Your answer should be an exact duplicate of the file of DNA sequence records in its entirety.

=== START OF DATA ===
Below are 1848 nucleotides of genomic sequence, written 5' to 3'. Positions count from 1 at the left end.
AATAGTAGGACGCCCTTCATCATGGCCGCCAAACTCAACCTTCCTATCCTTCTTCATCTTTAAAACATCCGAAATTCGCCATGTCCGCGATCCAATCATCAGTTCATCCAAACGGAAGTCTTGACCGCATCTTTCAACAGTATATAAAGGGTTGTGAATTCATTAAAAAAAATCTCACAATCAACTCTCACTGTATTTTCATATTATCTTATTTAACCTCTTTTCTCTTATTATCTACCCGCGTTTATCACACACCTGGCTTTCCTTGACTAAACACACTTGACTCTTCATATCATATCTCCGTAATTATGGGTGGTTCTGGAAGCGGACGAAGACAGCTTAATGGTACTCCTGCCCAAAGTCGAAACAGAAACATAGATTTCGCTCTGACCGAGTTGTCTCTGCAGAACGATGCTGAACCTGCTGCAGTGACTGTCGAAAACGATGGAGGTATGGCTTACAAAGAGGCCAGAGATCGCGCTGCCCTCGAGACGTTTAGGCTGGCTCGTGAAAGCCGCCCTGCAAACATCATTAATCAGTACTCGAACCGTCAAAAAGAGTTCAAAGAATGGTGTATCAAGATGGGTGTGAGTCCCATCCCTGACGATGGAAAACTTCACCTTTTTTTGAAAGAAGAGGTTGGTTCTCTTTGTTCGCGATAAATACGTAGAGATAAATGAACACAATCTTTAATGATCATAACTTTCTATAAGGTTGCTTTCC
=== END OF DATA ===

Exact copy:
Below are 1848 nucleotides of genomic sequence, written 5' to 3'. Positions count from 1 at the left end.
AATAGTAGGACGCCCTTCATCATGGCCGCCAAACTCAACCTTCCTATCCTTCTTCATCTTTAAAACATCCGAAATTCGCCATGTCCGCGATCCAATCATCAGTTCATCCAAACGGAAGTCTTGACCGCATCTTTCAACAGTATATAAAGGGTTGTGAATTCATTAAAAAAAATCTCACAATCAACTCTCACTGTATTTTCATATTATCTTATTTAACCTCTTTTCTCTTATTATCTACCCGCGTTTATCACACACCTGGCTTTCCTTGACTAAACACACTTGACTCTTCATATCATATCTCCGTAATTATGGGTGGTTCTGGAAGCGGACGAAGACAGCTTAATGGTACTCCTGCCCAAAGTCGAAACAGAAACATAGATTTCGCTCTGACCGAGTTGTCTCTGCAGAACGATGCTGAACCTGCTGCAGTGACTGTCGAAAACGATGGAGGTATGGCTTACAAAGAGGCCAGAGATCGCGCTGCCCTCGAGACGTTTAGGCTGGCTCGTGAAAGCCGCCCTGCAAACATCATTAATCAGTACTCGAACCGTCAAAAAGAGTTCAAAGAATGGTGTATCAAGATGGGTGTGAGTCCCATCCCTGACGATGGAAAACTTCACCTTTTTTTGAAAGAAGAGGTTGGTTCTCTTTGTTCGCGATAAATACGTAGAGATAAATGAACACAATCTTTAATGATCATAACTTTCTATAAGGTTGCTTTCC